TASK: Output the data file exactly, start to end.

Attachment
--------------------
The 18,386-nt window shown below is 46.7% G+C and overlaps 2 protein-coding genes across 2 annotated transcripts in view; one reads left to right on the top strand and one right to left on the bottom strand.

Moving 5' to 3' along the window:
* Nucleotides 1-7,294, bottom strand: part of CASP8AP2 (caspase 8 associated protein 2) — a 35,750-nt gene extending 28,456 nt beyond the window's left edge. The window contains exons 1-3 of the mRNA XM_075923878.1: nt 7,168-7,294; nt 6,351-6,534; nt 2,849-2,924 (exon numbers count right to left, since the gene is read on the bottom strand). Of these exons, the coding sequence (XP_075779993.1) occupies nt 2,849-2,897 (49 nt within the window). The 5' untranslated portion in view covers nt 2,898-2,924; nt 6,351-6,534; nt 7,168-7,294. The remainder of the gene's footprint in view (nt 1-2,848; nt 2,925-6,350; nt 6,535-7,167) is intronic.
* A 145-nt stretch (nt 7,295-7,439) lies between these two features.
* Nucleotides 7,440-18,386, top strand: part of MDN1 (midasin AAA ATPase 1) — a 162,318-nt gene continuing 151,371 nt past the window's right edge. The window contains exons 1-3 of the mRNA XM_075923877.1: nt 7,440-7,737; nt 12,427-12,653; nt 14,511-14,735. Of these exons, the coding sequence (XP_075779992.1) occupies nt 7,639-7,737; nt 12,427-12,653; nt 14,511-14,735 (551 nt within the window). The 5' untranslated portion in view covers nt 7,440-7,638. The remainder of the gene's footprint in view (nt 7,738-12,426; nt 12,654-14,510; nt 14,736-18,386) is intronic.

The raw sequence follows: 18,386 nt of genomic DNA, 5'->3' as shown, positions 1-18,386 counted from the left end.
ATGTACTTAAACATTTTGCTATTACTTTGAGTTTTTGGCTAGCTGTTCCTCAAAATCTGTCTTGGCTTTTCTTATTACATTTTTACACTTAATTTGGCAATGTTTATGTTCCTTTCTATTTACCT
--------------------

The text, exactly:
The 18,386-nt window shown below is 46.7% G+C and overlaps 2 protein-coding genes across 2 annotated transcripts in view; one reads left to right on the top strand and one right to left on the bottom strand.

Moving 5' to 3' along the window:
* Nucleotides 1-7,294, bottom strand: part of CASP8AP2 (caspase 8 associated protein 2) — a 35,750-nt gene extending 28,456 nt beyond the window's left edge. The window contains exons 1-3 of the mRNA XM_075923878.1: nt 7,168-7,294; nt 6,351-6,534; nt 2,849-2,924 (exon numbers count right to left, since the gene is read on the bottom strand). Of these exons, the coding sequence (XP_075779993.1) occupies nt 2,849-2,897 (49 nt within the window). The 5' untranslated portion in view covers nt 2,898-2,924; nt 6,351-6,534; nt 7,168-7,294. The remainder of the gene's footprint in view (nt 1-2,848; nt 2,925-6,350; nt 6,535-7,167) is intronic.
* A 145-nt stretch (nt 7,295-7,439) lies between these two features.
* Nucleotides 7,440-18,386, top strand: part of MDN1 (midasin AAA ATPase 1) — a 162,318-nt gene continuing 151,371 nt past the window's right edge. The window contains exons 1-3 of the mRNA XM_075923877.1: nt 7,440-7,737; nt 12,427-12,653; nt 14,511-14,735. Of these exons, the coding sequence (XP_075779992.1) occupies nt 7,639-7,737; nt 12,427-12,653; nt 14,511-14,735 (551 nt within the window). The 5' untranslated portion in view covers nt 7,440-7,638. The remainder of the gene's footprint in view (nt 7,738-12,426; nt 12,654-14,510; nt 14,736-18,386) is intronic.

The raw sequence follows: 18,386 nt of genomic DNA, 5'->3' as shown, positions 1-18,386 counted from the left end.
ATGTACTTAAACATTTTGCTATTACTTTGAGTTTTTGGCTAGCTGTTCCTCAAAATCTGTCTTGGCTTTTCTTATTACATTTTTACACTTAATTTGGCAATGTTTATGTTCCTTTCTATTTACCT